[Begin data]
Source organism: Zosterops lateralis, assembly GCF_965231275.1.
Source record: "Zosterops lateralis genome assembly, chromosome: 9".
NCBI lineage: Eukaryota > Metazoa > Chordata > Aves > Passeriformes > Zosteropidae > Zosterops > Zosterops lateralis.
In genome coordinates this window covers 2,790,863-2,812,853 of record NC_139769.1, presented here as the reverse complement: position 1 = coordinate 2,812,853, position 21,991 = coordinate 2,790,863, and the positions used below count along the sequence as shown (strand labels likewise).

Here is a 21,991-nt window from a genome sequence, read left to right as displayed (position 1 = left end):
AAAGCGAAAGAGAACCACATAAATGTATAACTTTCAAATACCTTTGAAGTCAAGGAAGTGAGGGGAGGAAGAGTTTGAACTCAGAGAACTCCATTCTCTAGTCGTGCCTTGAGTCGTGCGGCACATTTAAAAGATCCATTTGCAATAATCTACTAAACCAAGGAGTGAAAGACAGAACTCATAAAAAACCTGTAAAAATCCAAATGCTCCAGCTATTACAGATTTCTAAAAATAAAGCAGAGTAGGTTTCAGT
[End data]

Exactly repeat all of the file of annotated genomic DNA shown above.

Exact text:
Source organism: Zosterops lateralis, assembly GCF_965231275.1.
Source record: "Zosterops lateralis genome assembly, chromosome: 9".
NCBI lineage: Eukaryota > Metazoa > Chordata > Aves > Passeriformes > Zosteropidae > Zosterops > Zosterops lateralis.
In genome coordinates this window covers 2,790,863-2,812,853 of record NC_139769.1, presented here as the reverse complement: position 1 = coordinate 2,812,853, position 21,991 = coordinate 2,790,863, and the positions used below count along the sequence as shown (strand labels likewise).

Here is a 21,991-nt window from a genome sequence, read left to right as displayed (position 1 = left end):
AAAGCGAAAGAGAACCACATAAATGTATAACTTTCAAATACCTTTGAAGTCAAGGAAGTGAGGGGAGGAAGAGTTTGAACTCAGAGAACTCCATTCTCTAGTCGTGCCTTGAGTCGTGCGGCACATTTAAAAGATCCATTTGCAATAATCTACTAAACCAAGGAGTGAAAGACAGAACTCATAAAAAACCTGTAAAAATCCAAATGCTCCAGCTATTACAGATTTCTAAAAATAAAGCAGAGTAGGTTTCAGT